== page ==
Made in Europe: the ugly truth

A new report published in November 2017 by the Clean Clothes Campaign, Europe's Sweatshops, documents endemic poverty wages and other stark working conditions in the garment and shoe industry throughout Eastern and South-Eastern Europe. Despite working overtime, many workers in the Ukraine for example make just EUR 89 a month, where a living wage would have to be five times that much. Among customers of the factories are fashion brands like Benetton, Esprit, GEOX, Triumph and Vera Moda.

For the global fashion brands, the countries in East and South-East Europe are a low wage paradise. Many brands even tout the fact they are “Made in Europe”, suggesting this means 'fair' conditions. In reality, many of the 1.7 million garment workers in the region live in poverty, face perilous work conditions, including forced overtime, and have accumulated significant debts.

These European sweatshops offer cheap, yet experienced and qualified workers. Far too often the monthly wages earned by the mostly women workforce only just meet the legal minimum monthly wages, which vary between 89 EUR in the Ukraine to 374 EUR in Slovakia. An actual living wage, so that a family could pay for basic needs, would need to be about four to five times higher. For instance, this would mean earning around 438 EUR a month in the Ukraine.

The legal minimum wages in the region are actually below the respective official poverty lines and subsistence levels for these countries. The consequences are brutal. “Sometimes, we simply have nothing to eat”, said a woman working in a garment factory in Ukraine. Another worker in Hungary stated, “Our wages are just enough to pay for energy, water and heating bills”.

Interviews with 110 workers in both shoe and garment factories in Hungary, Serbia and Ukraine revealed that many are forced to work overtime just to reach their production targets. Yet even doing this, they hardly make more than the legal minimum wage.

Many of the workers interviewed reported perilous working conditions such as exposure to heat and toxic chemicals, unhygienic conditions, unpaid and illegal forced overtime, and abusive treatment by management. Workers report feeling intimidated, and being under constant threat of termination or relocation.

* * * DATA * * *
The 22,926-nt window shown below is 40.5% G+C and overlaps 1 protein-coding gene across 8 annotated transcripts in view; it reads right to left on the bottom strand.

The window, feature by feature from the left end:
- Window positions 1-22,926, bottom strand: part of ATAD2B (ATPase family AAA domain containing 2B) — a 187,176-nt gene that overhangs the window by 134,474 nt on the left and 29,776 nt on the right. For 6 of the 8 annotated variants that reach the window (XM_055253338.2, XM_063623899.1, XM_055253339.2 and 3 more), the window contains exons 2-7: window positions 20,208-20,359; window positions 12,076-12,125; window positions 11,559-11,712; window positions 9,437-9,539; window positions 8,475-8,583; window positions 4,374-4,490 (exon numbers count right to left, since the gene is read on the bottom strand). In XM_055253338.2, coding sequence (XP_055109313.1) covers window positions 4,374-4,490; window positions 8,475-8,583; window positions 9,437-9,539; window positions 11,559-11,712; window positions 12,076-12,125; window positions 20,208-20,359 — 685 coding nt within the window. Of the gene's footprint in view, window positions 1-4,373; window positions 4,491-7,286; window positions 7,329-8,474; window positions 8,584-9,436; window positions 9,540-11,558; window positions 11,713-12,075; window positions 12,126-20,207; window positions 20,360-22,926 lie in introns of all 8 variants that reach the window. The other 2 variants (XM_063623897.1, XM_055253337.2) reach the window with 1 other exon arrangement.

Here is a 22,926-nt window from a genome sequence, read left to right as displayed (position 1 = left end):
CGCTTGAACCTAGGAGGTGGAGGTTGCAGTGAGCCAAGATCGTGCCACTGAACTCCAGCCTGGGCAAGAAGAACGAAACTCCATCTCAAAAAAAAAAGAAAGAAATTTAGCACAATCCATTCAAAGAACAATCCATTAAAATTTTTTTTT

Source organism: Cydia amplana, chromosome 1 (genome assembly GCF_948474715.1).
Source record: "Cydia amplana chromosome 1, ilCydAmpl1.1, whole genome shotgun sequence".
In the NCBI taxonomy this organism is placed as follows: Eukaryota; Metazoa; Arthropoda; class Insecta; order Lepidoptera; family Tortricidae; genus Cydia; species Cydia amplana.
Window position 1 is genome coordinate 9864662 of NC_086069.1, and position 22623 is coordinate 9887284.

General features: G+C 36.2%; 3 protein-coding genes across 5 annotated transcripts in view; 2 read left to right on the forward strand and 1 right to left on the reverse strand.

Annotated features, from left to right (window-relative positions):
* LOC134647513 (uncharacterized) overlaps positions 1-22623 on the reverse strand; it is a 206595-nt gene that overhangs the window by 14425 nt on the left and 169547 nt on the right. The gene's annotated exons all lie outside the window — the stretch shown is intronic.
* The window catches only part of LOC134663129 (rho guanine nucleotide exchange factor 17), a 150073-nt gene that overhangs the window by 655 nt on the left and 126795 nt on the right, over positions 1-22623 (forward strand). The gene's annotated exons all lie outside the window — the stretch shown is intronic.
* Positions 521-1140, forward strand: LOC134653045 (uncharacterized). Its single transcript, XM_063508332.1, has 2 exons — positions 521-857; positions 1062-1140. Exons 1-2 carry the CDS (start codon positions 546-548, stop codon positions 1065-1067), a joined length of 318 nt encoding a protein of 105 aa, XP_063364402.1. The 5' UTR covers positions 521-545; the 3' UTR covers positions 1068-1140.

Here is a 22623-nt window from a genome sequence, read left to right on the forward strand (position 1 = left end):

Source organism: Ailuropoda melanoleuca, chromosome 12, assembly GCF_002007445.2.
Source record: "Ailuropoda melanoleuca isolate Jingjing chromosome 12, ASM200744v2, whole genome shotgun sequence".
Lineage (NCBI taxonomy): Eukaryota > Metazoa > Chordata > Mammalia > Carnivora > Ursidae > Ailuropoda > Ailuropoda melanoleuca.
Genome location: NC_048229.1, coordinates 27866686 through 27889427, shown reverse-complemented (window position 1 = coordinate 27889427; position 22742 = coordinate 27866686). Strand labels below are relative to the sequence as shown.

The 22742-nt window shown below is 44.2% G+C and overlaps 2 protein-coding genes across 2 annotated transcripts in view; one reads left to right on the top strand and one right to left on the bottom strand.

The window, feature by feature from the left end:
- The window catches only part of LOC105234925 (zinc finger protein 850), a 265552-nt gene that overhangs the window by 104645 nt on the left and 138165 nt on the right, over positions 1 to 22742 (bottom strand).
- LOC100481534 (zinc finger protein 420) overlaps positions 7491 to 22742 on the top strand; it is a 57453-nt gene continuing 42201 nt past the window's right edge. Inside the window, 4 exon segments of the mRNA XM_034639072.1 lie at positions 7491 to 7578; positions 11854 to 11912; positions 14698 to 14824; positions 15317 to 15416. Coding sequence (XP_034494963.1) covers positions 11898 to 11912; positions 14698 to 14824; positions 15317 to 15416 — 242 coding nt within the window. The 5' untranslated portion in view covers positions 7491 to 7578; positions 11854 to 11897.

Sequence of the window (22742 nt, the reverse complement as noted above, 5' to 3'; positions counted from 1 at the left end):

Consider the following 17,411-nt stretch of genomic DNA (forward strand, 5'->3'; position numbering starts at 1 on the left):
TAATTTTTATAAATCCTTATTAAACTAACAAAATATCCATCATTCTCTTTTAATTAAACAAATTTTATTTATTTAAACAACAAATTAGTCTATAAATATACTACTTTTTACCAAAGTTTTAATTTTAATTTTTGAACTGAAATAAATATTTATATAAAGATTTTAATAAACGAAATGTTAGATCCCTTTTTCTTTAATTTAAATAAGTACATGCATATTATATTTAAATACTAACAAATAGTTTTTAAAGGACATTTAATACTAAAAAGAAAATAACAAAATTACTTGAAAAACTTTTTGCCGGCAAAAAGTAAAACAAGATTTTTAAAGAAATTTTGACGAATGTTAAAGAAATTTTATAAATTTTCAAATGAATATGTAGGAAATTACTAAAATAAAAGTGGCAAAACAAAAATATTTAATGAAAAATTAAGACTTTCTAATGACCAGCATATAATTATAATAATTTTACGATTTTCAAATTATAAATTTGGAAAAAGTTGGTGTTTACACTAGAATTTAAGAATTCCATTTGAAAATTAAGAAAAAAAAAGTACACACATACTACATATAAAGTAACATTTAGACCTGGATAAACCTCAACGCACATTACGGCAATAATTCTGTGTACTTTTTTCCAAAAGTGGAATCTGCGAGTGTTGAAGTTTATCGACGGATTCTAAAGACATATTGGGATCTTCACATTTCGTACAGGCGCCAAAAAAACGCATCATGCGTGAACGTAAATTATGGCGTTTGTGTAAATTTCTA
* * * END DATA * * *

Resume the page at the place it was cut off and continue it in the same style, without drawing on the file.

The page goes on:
“When Serbian workers ask why in the heat of summer there is no air-conditioning, why access to drinking water is limited, why they have to work again on a Saturday, the answer is always the same: 'There's the door'.”

It is clear that major international fashion brands are profiting substantially from this low wage system. The factories featured in the report produced for many global brands like Benetton, Esprit, GEOX, Triumph and Vera Moda, amongst others.

The Clean Clothes Campaign calls upon these brands to start paying a living wage, and to work together with their suppliers to eradicate the illegal and inhumane working conditions.

The wage gap in a nutshell

There is a large gap between the legal minimum wages in Eastern/South-Eastern Europe and Turkey, and what a worker would actually need to provide for themselves and their family.

Number in the infograph are in Euro per month

(click for full size)

Country profiles

Made in Europe does not mean Made Fair...


These are poverty wages

2017 Reports:

Europe's Sweatshops

Earlier reporting

Poverty wages for garment workers in Eastern Europe and Turkey

Clean Clothes Campaign works with garment workers all over the world. While many people are aware of the terrible working conditions and poverty wages that garment workers in Asia receive, they are in fact endemic in the whole global garment industry.

See these earlier reports:


See a documentary with workers from Serbia